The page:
Long-term unemployment has reached record levels across the European Union, with nearly half of those out of work having been jobless for more than a year, according to data from Eurostat, the statistical body of the EU.
Despite the high levels of unemployment, recent data reported by British newspaper The Independent revealed that a tenth of Britain’s 4.5 million strong self-employed workforce would rather have a “normal” job.
What constitutes a normal job? A survey from the Ipsos Mori think-tank located in the U.K. and Ireland found that more than a quarter (28 percent) of the people declaring themselves self-employed over the last five years would prefer to be permanent employees, a far higher proportion than among people who have been self-employed for longer than five years.
According to Conor D’Arcy, a researcher at the Ipsos Mori think-tank, “The U.K. has had impressive employment growth over recent months, a sizable proportion of which has been driven by an explosion in self-employment. That’s why it’s vital we know more about these new self-employed workers.”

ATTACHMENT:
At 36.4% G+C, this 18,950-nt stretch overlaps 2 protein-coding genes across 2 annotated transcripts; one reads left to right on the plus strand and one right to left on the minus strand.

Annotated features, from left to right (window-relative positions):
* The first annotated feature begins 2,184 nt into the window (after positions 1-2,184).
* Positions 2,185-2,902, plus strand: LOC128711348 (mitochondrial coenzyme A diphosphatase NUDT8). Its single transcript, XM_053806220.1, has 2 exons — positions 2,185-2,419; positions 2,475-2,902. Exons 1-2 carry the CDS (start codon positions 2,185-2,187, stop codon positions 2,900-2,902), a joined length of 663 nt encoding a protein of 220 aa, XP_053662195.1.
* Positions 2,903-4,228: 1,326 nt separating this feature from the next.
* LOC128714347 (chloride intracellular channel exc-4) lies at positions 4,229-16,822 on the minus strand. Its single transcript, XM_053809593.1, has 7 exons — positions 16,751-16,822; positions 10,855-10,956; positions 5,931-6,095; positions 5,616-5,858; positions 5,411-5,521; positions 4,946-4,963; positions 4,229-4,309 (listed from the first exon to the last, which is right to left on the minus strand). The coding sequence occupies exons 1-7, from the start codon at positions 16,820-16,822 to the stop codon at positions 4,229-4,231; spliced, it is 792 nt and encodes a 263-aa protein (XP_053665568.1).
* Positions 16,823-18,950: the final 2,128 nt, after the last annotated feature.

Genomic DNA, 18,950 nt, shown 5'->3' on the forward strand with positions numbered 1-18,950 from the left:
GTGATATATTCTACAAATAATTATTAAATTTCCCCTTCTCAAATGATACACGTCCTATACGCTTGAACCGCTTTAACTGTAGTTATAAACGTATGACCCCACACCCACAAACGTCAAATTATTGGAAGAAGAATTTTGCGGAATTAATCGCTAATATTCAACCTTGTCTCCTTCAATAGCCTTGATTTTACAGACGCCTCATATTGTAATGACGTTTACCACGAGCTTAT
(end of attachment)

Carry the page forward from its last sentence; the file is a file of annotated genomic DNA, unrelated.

“Some will see themselves as entrepreneurs and revel in setting up their own business — the clear majority still prefer to be their own boss. But a considerable minority appear to be there unwillingly or at least would prefer the security of being an employee given the choice,” he added. Of the 1.7 million people declaring themselves self-employed in the past five years, 450,000 did so because they lacked an alternative.
In the three months to February 2014, the number of people out of work in the U.K. fell by 77,000 to a five-year low of 2.24 million. The official unemployment figure dropped to 6.9 percent but remains stubbornly above the pre-recession level of 5.2 percent for late 2007/early 2008.
The unemployment figure may have improved, but there are potentially 450,000 self-employed workers who would still prefer a permanent employee contract and, given the opportunity, will make a move.